KALAMAZOO, MI – The first round of Kalamazoo County stimulus funding allocations, totaling more than $25 million, will be distributed to 54 organizations that have applied to receive funding in the initial categories, according to the county administration. .
Spending awarded so far includes money for housing, a behavioral health initiative, dam upgrades, computer software, food programs, and more.
Here’s a look at 10 items that received funding from county stimulus funds:
• The Kalamazoo County Drainage Commissioner’s Office received the requested $2.5 million to make necessary upgrades to the Sunset Lake Dam. Because the dam is in a key area of the Village of Vicksburg, it is imperative that the dam be maintained so that the lake can continue to be used as a source of general recreation, including for the general public of Kalamazoo County. , indicates the request. . Maintaining the dam also benefits public health, safety and welfare by preventing potential dam failures that could adversely affect neighboring properties and those downstream, the plaintiff said.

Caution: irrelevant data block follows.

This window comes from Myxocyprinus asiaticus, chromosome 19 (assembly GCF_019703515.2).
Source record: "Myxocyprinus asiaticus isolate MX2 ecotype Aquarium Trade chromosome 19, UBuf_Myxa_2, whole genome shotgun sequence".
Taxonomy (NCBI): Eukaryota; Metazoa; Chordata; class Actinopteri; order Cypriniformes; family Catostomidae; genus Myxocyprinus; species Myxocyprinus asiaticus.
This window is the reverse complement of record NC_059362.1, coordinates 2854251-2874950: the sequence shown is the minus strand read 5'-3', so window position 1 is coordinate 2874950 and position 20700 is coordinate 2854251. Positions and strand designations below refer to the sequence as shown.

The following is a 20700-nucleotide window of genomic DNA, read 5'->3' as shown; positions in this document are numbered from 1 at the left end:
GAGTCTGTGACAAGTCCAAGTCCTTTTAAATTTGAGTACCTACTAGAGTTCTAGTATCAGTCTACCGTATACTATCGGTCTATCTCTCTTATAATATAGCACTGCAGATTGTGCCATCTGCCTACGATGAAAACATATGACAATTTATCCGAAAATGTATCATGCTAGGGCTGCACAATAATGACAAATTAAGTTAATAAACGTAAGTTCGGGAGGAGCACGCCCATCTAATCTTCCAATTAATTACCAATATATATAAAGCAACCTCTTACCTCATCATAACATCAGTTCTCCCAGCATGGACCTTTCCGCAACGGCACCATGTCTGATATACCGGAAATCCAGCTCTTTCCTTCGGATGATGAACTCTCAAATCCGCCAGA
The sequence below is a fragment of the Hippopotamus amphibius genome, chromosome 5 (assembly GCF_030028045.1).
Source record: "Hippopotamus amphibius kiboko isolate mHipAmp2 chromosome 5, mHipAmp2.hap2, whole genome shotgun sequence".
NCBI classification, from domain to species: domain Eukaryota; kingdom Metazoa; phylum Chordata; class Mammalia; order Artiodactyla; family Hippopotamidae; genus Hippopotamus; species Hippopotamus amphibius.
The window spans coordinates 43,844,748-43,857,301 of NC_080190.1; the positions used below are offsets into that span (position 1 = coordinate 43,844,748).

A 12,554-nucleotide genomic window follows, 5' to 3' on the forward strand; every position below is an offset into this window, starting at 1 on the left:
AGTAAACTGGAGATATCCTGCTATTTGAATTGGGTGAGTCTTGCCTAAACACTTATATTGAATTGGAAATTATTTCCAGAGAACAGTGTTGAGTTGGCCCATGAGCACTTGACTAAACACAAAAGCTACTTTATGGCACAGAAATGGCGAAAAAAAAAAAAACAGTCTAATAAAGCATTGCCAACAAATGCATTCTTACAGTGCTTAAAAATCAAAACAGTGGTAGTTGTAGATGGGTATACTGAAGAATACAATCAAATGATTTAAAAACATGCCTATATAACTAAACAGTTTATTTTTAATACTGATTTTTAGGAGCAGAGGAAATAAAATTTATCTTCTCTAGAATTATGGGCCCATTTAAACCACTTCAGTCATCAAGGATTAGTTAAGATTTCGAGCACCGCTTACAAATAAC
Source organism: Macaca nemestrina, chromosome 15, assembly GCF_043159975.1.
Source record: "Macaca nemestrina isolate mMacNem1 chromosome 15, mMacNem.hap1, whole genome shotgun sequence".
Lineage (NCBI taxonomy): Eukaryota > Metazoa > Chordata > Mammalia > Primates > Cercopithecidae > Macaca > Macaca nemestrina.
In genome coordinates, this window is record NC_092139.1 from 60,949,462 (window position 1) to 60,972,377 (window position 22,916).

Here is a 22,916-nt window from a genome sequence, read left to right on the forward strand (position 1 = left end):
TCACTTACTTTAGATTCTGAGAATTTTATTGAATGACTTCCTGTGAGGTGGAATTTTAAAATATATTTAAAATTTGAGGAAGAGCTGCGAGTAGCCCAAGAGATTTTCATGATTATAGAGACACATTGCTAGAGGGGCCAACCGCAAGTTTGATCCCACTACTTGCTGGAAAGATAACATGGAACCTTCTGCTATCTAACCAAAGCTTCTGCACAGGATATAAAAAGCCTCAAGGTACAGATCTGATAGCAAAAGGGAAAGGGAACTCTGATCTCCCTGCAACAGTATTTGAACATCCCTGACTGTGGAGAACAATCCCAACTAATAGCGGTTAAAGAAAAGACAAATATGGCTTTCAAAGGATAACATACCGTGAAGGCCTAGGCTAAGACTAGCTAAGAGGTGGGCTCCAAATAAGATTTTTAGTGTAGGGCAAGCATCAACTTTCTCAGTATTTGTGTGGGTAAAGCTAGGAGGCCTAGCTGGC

• Kalamazoo County Health and Community Services received $500,000 to update software used for the Land Water and Wastewater program as well as the Food Safety and Facilities program. New software will allow the agency to be web-based. A public interface would allow customers to view restaurant reports and information about wells and septic tanks, the plaintiff said.
• The county allocated $1 million to PGJ Development LLC to help fund the construction of senior housing at 530 S. Rose St. The plaintiff said it was unable to close the financing and begin construction of the development to provide 64 new affordable seniors housing units in the city of Kalamazoo. “We are requesting this funding to help close the funding gap we currently have in this agreement that is preventing us from being able to develop 64 much-needed affordable seniors housing. The funds will be allocated to the construction costs of the project,” the group’s request states.
• Top award in the public health category was $2 million awarded to Integrated Services of Kalamazoo to build an 8,047 square foot Behavioral Health Urgent Care and Access Center at 418 West Kalamazoo Ave.